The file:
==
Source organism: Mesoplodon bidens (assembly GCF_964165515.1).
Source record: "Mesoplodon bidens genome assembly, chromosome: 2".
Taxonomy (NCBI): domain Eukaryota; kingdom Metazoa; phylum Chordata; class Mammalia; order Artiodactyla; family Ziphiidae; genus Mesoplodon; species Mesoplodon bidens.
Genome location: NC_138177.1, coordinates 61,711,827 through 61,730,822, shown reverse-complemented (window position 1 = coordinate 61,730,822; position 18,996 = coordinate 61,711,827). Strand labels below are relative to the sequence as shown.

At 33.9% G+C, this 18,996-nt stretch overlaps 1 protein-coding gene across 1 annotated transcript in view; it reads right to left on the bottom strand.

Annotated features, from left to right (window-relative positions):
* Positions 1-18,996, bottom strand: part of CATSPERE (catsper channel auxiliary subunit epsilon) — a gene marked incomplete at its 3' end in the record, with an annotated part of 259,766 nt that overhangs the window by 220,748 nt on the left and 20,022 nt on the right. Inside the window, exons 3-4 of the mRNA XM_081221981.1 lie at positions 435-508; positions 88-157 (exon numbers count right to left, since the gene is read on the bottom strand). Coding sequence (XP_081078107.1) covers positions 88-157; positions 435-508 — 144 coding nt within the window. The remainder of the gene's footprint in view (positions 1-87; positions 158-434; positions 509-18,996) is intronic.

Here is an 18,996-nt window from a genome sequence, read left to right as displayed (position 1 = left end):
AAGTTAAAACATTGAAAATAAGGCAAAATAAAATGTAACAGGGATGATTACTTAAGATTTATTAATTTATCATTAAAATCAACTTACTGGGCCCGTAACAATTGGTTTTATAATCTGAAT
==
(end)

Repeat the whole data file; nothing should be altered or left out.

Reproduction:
Source organism: Mesoplodon bidens (assembly GCF_964165515.1).
Source record: "Mesoplodon bidens genome assembly, chromosome: 2".
Taxonomy (NCBI): domain Eukaryota; kingdom Metazoa; phylum Chordata; class Mammalia; order Artiodactyla; family Ziphiidae; genus Mesoplodon; species Mesoplodon bidens.
Genome location: NC_138177.1, coordinates 61,711,827 through 61,730,822, shown reverse-complemented (window position 1 = coordinate 61,730,822; position 18,996 = coordinate 61,711,827). Strand labels below are relative to the sequence as shown.

At 33.9% G+C, this 18,996-nt stretch overlaps 1 protein-coding gene across 1 annotated transcript in view; it reads right to left on the bottom strand.

Annotated features, from left to right (window-relative positions):
* Positions 1-18,996, bottom strand: part of CATSPERE (catsper channel auxiliary subunit epsilon) — a gene marked incomplete at its 3' end in the record, with an annotated part of 259,766 nt that overhangs the window by 220,748 nt on the left and 20,022 nt on the right. Inside the window, exons 3-4 of the mRNA XM_081221981.1 lie at positions 435-508; positions 88-157 (exon numbers count right to left, since the gene is read on the bottom strand). Coding sequence (XP_081078107.1) covers positions 88-157; positions 435-508 — 144 coding nt within the window. The remainder of the gene's footprint in view (positions 1-87; positions 158-434; positions 509-18,996) is intronic.

Here is an 18,996-nt window from a genome sequence, read left to right as displayed (position 1 = left end):
AAGTTAAAACATTGAAAATAAGGCAAAATAAAATGTAACAGGGATGATTACTTAAGATTTATTAATTTATCATTAAAATCAACTTACTGGGCCCGTAACAATTGGTTTTATAATCTGAAT